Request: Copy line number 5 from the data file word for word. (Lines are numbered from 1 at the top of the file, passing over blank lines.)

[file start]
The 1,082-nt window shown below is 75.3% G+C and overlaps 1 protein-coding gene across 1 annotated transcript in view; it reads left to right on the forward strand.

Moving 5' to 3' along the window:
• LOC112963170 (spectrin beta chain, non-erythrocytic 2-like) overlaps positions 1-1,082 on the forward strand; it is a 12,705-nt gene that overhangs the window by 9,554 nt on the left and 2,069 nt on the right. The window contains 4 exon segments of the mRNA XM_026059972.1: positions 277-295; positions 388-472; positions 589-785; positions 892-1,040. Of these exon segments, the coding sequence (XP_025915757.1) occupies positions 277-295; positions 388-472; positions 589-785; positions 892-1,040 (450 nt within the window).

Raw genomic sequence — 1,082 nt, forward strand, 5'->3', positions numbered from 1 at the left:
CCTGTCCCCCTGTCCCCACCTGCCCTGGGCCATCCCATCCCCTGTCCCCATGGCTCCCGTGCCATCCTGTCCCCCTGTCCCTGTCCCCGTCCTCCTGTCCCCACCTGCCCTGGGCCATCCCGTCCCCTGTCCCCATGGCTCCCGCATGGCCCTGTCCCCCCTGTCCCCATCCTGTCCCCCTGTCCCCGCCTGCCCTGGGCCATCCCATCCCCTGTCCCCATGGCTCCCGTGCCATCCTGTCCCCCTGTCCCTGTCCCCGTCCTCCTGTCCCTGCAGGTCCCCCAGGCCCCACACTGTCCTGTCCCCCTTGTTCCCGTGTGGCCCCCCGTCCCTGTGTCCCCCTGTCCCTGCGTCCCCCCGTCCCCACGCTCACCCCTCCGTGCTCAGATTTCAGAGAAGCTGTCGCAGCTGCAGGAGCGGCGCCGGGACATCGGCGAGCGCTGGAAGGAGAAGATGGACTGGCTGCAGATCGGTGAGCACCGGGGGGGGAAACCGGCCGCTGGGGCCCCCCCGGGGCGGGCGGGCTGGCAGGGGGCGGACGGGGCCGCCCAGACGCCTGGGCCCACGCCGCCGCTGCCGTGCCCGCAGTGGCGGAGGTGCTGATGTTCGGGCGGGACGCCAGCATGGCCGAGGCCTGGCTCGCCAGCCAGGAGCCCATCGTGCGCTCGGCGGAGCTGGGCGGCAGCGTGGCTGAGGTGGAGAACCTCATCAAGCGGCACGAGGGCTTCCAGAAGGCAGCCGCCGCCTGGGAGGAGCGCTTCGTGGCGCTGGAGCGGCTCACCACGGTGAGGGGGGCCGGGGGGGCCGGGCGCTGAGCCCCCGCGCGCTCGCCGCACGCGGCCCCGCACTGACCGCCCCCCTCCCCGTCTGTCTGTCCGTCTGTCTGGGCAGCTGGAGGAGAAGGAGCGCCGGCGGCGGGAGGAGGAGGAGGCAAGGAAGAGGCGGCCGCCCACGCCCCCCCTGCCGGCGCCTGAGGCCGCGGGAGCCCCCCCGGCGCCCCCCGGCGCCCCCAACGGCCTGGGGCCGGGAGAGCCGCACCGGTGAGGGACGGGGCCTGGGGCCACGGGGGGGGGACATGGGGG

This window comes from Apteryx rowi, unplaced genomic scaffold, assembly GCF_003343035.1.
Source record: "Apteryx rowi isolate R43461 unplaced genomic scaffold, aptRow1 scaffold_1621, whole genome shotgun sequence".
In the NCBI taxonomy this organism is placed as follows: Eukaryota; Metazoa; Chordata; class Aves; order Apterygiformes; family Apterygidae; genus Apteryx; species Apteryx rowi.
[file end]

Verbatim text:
CCTGTCCCCCTGTCCCCACCTGCCCTGGGCCATCCCATCCCCTGTCCCCATGGCTCCCGTGCCATCCTGTCCCCCTGTCCCTGTCCCCGTCCTCCTGTCCCCACCTGCCCTGGGCCATCCCGTCCCCTGTCCCCATGGCTCCCGCATGGCCCTGTCCCCCCTGTCCCCATCCTGTCCCCCTGTCCCCGCCTGCCCTGGGCCATCCCATCCCCTGTCCCCATGGCTCCCGTGCCATCCTGTCCCCCTGTCCCTGTCCCCGTCCTCCTGTCCCTGCAGGTCCCCCAGGCCCCACACTGTCCTGTCCCCCTTGTTCCCGTGTGGCCCCCCGTCCCTGTGTCCCCCTGTCCCTGCGTCCCCCCGTCCCCACGCTCACCCCTCCGTGCTCAGATTTCAGAGAAGCTGTCGCAGCTGCAGGAGCGGCGCCGGGACATCGGCGAGCGCTGGAAGGAGAAGATGGACTGGCTGCAGATCGGTGAGCACCGGGGGGGGAAACCGGCCGCTGGGGCCCCCCCGGGGCGGGCGGGCTGGCAGGGGGCGGACGGGGCCGCCCAGACGCCTGGGCCCACGCCGCCGCTGCCGTGCCCGCAGTGGCGGAGGTGCTGATGTTCGGGCGGGACGCCAGCATGGCCGAGGCCTGGCTCGCCAGCCAGGAGCCCATCGTGCGCTCGGCGGAGCTGGGCGGCAGCGTGGCTGAGGTGGAGAACCTCATCAAGCGGCACGAGGGCTTCCAGAAGGCAGCCGCCGCCTGGGAGGAGCGCTTCGTGGCGCTGGAGCGGCTCACCACGGTGAGGGGGGCCGGGGGGGCCGGGCGCTGAGCCCCCGCGCGCTCGCCGCACGCGGCCCCGCACTGACCGCCCCCCTCCCCGTCTGTCTGTCCGTCTGTCTGGGCAGCTGGAGGAGAAGGAGCGCCGGCGGCGGGAGGAGGAGGAGGCAAGGAAGAGGCGGCCGCCCACGCCCCCCCTGCCGGCGCCTGAGGCCGCGGGAGCCCCCCCGGCGCCCCCCGGCGCCCCCAACGGCCTGGGGCCGGGAGAGCCGCACCGGTGAGGGACGGGGCCTGGGGCCACGGGGGGGGGACATGGGGG